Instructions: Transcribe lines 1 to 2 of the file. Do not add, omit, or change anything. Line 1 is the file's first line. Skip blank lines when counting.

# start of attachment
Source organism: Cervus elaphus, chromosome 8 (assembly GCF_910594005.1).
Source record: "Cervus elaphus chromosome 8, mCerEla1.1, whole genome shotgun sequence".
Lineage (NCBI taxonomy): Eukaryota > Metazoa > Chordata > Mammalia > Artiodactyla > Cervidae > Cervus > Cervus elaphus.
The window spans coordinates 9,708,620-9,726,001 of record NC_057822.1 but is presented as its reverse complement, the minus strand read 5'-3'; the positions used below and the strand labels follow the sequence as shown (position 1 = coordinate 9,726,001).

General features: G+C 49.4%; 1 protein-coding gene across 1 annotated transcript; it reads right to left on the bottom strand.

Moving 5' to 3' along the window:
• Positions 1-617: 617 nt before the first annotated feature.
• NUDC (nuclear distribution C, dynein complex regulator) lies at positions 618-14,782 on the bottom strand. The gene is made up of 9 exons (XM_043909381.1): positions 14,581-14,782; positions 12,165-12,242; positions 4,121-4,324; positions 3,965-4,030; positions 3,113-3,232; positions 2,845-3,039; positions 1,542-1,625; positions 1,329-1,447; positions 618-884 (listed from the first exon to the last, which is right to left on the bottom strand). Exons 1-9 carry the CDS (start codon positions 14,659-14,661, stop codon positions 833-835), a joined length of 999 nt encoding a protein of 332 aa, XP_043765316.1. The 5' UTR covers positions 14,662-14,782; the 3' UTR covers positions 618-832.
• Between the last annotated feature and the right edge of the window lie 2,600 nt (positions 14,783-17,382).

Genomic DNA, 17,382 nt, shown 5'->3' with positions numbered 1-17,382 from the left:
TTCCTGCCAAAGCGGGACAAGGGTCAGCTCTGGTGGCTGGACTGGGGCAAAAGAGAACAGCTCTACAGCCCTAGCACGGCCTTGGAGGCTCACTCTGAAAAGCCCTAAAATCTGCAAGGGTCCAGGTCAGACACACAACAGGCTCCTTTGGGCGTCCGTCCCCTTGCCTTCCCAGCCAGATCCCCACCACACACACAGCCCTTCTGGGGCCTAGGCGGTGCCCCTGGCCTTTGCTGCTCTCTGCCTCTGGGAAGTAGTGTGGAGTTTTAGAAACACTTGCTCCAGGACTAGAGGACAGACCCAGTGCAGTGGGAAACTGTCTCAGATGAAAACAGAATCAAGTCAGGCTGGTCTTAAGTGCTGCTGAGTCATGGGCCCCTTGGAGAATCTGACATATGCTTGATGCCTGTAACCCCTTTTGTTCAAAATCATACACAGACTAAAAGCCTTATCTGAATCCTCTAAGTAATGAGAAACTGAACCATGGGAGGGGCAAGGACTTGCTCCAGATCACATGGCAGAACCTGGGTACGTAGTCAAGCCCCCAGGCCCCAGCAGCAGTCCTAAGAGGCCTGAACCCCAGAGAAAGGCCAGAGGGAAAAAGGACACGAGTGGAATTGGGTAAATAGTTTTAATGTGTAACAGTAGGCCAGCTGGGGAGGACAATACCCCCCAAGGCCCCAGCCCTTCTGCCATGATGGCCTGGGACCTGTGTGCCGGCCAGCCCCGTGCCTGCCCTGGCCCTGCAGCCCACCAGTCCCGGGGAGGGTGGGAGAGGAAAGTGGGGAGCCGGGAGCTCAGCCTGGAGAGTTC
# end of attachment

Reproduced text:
Source organism: Cervus elaphus, chromosome 8 (assembly GCF_910594005.1).
Source record: "Cervus elaphus chromosome 8, mCerEla1.1, whole genome shotgun sequence".